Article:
I did the image above many years ago for a very good art director. It was the middle of the 1990's and the trend of the moment then was the same droll, pursuit of imaging perfection that seems to come in waves. The client came to me to talk about shooting ideas, and shooting them in a way that took the "preciousness of perfection" out of them.

We started by identifying the parameters of the project. We needed to shoot facing pages for essays about finance. We looked at different things I'd shot over the years, in different styles.  I showed the AD some images shot on 4x5 sheet film and she liked the format but thought a conventional treatment would be too clinical. Too artificial.

Then we looked at some work we'd done using Polaroid Type 55 instant film. The Type 55 film was shot in our 4x5 inch Linhof TechniKarden camera and we generally tossed the resulting print away but coveted the resulting negatives instead. The tonality, the grain and the general rendering we got from those negatives was so different from the conventional black and white films of the day. You would shoot the Polaroid film at $5 a throw, and when you found an image you liked it was important to do one version with about a 2/3 stop overexposure in order to create a negative thick enough to print well, with detail in the shadows.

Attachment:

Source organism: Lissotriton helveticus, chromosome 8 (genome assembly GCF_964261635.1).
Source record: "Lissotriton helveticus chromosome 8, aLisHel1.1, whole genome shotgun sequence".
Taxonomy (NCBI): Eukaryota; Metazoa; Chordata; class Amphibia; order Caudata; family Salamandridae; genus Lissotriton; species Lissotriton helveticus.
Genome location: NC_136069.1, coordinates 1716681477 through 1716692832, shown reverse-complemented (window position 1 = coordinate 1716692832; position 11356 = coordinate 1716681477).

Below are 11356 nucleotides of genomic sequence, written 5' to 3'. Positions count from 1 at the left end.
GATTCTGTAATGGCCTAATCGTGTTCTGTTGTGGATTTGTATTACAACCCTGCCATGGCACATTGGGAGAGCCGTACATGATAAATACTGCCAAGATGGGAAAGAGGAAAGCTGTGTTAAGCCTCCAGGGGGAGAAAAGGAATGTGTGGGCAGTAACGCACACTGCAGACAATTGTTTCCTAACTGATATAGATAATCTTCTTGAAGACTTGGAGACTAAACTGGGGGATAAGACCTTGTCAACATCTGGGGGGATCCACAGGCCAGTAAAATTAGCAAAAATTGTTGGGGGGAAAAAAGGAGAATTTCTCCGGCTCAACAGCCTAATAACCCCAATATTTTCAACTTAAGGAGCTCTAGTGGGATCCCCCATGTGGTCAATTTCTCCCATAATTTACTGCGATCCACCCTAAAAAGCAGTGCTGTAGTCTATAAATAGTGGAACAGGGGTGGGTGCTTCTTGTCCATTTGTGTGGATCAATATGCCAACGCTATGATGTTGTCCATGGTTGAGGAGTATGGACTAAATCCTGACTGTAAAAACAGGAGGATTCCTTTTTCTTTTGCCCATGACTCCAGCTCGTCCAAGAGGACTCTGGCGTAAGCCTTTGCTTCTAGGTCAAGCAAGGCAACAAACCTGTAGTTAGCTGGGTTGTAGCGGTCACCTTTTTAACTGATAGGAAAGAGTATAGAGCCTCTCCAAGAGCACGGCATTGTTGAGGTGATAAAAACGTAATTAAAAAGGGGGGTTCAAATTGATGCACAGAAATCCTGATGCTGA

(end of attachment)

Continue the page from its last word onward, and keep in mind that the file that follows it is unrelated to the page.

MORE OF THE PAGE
We'd take the negatives and print 16x20 inch prints that showed all the handling and emulsion flaws of the negative because they gave such unique results. The client and I wanted to go further so I took the images from these negatives that had been printed on Kodak's double weight, Ektalure G surface paper, and I used Marshalls Transparent Oil Paints to color tone the images by hand. The resulting prints were rich with grain, detail and subtle color. It's hard to present that in 2100 pixels on the web but I can't help you there.

After we figured out how we'd shoot the project we started assembling props and putting together constructions in the studio. We spent a day shooting, a day making contact sheets for final selection and a day printing our black and white prints. The painting on the prints took another two days. Of course, if we'd have been happy just pursuing technical perfection we might have been able to wrap the whole project up in only one day by shooting color transparency film and having it scanned.

But both the client and I understood that we'd just be part of the ongoing homogenization of commercial vision if we only reached for sharp, in focus, and color correct imaging. We wanted to create artwork that pushed a little harder and transmitted a different feeling out to the viewers. We need to work the ideas into pictures the way potters work clay. And we wanted the little flaws, and odd grain structure, and suggestions of color, to help create a completely different creative palette.